This was a charming book, for a fantasy novel. I see that many readers have marked it as young adult, and it does have an innocent feel. This is the story of a teen rebelling, running away, and growing up (a little bit) as she faces challenges to herself and her father's kingdom.
As an adult, I felt that some of the father-daughter interactions were cringe-inducing and stereotypical, with the mother on the outside as a wise onlooker. It has been to long since I've read the previous Landover books to remember if this is just how the characters are, or if this is how they are in this book because it fits the plot. It took a while for Mistaya's character to grow on me; she was a typical spoiled-brat, thoughtless teenager at the beginning of the book. I found the life lessons that she learned as the plot unfolded a bit unsubtle (like getting hit over the head with a two-by-four) but for a young adult audience, that might be a plus.
As I was reading this book, I felt like the magic kingdom was a cross between Oz and Wonderland. I was also reminded a bit of the The Enchanted Forest Chronicles as well.
I essentially read this book as a stand-alone, since it has been years since I'd read the previous Landover books. I enjoyed it, but from the hints in the story, I am very interested in reading the previous book to learn about the encounters with Nightshade. ...more
This was an interesting story about a small town where citizens had made a compact with death. Two young adults with a personal history discover they'This was an interesting story about a small town where citizens had made a compact with death. Two young adults with a personal history discover they've inherited the roles of undertaker and graveminder. The idea had the potential to get really interesting...the conventions of the town and the hereditary roles would have made a good in-depth exploration of free will and choice, and how much freedom we are willing to exchange for security...unfortunately, the author got caught up in the immature emotional lives of the main characters instead. ...more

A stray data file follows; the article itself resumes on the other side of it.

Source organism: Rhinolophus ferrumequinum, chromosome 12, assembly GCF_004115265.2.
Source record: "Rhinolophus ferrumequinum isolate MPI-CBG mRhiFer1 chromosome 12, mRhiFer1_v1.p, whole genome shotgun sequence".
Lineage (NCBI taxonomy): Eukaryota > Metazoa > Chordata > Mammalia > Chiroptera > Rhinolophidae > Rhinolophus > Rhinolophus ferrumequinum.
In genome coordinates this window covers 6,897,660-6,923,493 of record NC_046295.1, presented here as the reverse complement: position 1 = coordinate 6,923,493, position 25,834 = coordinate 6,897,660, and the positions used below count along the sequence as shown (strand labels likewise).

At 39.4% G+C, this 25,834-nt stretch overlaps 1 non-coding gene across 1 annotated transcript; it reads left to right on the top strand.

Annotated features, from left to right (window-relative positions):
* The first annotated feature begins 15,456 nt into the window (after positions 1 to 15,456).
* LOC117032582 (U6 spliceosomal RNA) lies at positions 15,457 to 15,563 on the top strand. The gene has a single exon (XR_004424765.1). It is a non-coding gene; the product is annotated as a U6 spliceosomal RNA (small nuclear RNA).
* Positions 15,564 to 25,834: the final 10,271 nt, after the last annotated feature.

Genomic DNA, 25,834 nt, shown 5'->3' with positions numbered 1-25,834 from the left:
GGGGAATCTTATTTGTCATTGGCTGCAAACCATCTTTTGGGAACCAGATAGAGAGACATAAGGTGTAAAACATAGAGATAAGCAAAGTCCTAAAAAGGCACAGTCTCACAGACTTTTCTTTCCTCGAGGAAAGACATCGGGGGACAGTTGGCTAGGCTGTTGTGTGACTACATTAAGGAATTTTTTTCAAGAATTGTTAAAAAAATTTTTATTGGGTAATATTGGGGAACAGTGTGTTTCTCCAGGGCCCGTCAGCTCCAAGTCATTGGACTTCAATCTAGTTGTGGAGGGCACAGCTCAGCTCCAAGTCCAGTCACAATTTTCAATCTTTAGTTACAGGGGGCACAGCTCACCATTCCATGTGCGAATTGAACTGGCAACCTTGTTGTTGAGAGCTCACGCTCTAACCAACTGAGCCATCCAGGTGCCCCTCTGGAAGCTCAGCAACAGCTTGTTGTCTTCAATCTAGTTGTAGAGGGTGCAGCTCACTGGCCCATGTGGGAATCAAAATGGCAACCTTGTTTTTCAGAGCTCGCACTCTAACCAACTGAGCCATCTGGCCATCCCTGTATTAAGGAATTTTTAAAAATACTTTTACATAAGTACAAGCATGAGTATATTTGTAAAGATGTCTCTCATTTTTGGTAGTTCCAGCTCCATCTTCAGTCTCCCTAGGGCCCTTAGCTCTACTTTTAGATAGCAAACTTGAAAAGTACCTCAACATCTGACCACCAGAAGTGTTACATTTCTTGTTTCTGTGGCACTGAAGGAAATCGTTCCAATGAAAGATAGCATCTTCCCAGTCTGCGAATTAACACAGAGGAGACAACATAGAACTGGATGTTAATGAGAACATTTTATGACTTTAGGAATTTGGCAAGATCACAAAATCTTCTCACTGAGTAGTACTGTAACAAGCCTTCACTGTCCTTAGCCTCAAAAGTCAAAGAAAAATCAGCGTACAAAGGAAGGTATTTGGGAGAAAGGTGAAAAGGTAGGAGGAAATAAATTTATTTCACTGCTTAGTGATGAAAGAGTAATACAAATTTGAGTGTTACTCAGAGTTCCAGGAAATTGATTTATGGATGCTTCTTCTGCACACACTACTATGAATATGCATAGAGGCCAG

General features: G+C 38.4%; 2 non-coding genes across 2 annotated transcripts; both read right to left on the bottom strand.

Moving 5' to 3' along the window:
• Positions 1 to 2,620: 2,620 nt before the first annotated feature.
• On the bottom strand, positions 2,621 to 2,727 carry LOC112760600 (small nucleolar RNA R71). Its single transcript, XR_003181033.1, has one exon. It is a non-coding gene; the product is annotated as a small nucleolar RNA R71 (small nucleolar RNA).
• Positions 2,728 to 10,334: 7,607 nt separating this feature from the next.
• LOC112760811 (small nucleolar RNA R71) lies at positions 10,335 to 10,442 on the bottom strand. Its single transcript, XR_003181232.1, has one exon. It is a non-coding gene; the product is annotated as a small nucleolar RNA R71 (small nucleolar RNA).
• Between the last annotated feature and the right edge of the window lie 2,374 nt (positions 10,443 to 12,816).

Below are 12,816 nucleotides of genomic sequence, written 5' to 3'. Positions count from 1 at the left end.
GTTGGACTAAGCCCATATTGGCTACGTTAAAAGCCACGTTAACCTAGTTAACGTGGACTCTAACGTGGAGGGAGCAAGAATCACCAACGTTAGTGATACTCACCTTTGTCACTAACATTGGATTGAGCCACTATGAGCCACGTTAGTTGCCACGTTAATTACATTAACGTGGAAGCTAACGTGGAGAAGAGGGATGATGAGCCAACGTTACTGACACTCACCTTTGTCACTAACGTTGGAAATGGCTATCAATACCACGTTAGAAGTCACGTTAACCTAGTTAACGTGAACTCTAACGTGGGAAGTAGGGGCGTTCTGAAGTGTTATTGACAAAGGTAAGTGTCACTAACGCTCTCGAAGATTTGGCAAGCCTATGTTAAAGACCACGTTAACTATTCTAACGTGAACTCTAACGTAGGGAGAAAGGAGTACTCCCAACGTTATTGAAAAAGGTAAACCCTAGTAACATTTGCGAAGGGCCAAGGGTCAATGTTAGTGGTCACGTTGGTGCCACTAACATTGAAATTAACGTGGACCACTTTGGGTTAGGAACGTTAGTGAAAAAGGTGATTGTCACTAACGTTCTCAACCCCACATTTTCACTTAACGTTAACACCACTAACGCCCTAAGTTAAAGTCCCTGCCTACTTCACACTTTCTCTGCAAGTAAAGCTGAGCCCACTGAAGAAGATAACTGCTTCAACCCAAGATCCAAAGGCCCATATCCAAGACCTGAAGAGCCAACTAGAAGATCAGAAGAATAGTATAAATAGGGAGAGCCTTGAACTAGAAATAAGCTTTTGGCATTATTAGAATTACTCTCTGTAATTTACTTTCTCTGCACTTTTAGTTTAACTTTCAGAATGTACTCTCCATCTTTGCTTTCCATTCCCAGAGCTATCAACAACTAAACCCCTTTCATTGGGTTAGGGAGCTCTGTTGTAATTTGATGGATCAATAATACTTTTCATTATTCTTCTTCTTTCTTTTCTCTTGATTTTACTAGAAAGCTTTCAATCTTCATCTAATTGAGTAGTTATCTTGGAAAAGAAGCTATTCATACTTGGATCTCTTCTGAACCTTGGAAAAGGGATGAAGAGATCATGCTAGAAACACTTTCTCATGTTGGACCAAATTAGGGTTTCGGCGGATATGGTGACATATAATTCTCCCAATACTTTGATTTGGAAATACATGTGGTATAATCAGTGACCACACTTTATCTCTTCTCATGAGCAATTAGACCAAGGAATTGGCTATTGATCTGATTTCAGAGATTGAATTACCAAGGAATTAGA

This was an ok read. It seemed that the author was trying to write a grown-up version of the Twilight series. Unfortunately, this did not have the samThis was an ok read. It seemed that the author was trying to write a grown-up version of the Twilight series. Unfortunately, this did not have the same "readability" as the Twilight books - it was clunky going sometimes. This story did have a couple of interesting plot points that will probably convince me to read the sequel when it comes out. ...more
I wish I had time to write a real review for this book - it deserves it. This was a nice companion/prequel to Graceling. I finished both books wantingI wish I had time to write a real review for this book - it deserves it. This was a nice companion/prequel to Graceling. I finished both books wanting to know more about the main characters. I'm hoping the two stories will come together in the future. When I read Graceling, I felt that it was a more mature YA book in the way it handled sexual relationships between characters. Fire is even more mature than Graceling. Neither book contain any graphic scenes, and I would have no problems with anyone in the intended teenage audience reading them. I just would not recommend either to precocious preteens. I will probably ask my almost 11 year old daughter to wait a few years to read these books....more